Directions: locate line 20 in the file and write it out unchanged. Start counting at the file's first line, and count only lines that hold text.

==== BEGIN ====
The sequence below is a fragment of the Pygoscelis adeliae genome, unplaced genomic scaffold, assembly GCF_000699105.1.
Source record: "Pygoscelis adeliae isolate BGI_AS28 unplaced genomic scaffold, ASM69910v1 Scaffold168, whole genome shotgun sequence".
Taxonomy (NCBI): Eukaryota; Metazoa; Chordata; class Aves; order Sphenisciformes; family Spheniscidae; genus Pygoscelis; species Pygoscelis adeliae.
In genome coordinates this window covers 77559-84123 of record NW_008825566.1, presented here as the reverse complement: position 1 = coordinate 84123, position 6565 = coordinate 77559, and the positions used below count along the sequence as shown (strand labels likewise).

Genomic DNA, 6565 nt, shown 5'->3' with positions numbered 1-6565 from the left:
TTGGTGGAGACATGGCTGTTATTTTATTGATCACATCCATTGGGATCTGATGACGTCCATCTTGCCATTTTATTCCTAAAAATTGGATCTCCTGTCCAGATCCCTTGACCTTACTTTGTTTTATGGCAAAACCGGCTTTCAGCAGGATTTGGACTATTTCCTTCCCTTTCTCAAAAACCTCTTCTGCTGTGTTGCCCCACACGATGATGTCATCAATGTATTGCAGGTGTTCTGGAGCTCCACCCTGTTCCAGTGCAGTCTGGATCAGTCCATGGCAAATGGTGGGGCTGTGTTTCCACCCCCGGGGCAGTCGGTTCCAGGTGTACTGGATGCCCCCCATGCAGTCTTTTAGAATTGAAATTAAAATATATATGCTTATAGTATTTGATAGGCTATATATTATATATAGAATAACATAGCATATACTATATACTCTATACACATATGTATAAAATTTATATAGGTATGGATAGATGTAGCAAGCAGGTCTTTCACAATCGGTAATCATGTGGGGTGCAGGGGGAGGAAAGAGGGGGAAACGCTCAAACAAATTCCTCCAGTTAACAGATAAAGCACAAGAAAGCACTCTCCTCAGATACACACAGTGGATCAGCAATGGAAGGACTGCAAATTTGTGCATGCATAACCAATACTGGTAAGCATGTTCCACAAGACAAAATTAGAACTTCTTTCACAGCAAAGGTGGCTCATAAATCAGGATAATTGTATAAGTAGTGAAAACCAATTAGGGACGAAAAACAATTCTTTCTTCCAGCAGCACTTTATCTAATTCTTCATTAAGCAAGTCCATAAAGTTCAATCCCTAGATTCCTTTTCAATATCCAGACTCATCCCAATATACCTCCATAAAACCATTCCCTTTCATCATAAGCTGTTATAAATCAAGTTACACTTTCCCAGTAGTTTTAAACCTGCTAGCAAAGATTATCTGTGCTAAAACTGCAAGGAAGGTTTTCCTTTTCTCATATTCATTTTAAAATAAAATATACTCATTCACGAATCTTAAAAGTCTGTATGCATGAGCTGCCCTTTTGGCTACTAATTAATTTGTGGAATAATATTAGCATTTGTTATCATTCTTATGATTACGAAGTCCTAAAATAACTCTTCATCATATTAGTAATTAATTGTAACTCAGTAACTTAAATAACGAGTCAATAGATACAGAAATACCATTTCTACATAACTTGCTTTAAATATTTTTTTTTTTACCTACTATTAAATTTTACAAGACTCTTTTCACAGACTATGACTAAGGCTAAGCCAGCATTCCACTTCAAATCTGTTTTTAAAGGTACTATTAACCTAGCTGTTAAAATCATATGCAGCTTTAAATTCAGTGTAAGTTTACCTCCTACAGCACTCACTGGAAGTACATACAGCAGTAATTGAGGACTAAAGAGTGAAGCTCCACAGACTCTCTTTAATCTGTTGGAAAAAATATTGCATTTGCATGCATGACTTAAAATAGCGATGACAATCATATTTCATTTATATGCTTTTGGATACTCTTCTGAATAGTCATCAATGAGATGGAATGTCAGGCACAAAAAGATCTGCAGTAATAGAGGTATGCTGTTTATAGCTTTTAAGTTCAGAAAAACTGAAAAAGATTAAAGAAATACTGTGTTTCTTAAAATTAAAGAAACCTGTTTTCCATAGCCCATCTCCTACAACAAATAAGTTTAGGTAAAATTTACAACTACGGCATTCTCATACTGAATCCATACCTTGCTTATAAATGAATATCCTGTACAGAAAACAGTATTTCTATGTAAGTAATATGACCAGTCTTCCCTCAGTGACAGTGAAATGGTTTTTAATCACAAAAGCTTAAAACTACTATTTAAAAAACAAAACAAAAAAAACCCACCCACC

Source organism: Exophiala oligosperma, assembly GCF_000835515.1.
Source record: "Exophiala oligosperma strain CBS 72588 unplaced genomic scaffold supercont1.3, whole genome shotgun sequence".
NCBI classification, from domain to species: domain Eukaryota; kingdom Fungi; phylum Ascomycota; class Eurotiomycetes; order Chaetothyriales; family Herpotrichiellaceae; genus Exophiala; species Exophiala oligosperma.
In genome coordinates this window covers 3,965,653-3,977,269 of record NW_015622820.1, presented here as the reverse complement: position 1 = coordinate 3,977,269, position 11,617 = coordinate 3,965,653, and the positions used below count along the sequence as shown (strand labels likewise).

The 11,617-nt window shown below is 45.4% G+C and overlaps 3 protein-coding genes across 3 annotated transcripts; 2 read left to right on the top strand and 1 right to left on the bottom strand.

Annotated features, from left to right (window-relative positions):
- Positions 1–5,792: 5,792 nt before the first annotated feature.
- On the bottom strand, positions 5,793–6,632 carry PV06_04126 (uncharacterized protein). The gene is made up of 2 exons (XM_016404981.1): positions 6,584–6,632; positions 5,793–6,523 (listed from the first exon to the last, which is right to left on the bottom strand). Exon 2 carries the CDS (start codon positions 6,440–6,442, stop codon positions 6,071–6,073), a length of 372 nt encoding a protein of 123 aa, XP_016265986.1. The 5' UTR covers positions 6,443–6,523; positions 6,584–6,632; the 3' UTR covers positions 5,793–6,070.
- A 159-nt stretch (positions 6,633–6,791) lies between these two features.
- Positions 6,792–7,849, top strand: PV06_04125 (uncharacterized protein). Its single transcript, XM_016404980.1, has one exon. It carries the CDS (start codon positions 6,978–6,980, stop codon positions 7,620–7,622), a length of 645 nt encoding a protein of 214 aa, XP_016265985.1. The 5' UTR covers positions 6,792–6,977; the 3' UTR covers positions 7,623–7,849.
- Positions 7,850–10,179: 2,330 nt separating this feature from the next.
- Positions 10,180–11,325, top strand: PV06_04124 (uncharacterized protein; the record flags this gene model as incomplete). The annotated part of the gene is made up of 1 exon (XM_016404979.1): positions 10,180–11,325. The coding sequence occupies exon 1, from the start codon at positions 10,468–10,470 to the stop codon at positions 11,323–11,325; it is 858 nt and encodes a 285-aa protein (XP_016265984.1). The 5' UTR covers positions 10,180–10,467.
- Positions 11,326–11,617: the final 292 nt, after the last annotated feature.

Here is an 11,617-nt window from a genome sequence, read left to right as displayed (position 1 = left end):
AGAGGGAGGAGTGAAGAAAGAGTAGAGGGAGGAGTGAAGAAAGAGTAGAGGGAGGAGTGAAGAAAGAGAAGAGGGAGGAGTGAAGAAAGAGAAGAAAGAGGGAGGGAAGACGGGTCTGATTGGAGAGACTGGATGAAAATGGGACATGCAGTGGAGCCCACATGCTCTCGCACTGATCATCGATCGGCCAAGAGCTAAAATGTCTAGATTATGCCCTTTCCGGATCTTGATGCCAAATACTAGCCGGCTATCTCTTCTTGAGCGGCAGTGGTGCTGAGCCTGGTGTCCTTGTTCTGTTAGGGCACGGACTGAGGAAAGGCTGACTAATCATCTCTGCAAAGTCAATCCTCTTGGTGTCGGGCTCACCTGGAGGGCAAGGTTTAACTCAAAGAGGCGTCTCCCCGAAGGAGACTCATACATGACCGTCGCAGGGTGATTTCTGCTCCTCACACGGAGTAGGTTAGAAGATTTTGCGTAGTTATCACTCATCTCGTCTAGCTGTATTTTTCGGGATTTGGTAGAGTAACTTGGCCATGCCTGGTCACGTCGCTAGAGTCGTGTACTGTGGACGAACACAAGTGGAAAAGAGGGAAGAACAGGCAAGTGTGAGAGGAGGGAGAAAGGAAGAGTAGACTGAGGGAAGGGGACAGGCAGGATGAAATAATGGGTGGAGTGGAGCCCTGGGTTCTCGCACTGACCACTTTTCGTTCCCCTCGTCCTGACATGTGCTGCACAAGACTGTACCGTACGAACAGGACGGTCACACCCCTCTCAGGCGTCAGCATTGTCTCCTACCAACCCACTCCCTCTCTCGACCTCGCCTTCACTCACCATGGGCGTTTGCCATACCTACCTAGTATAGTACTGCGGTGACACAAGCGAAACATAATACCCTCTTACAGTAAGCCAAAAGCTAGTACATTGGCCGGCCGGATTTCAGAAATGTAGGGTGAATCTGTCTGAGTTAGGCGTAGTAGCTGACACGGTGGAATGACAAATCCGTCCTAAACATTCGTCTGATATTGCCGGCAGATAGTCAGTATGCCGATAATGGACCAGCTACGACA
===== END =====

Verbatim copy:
Here is an 11,617-nt window from a genome sequence, read left to right as displayed (position 1 = left end):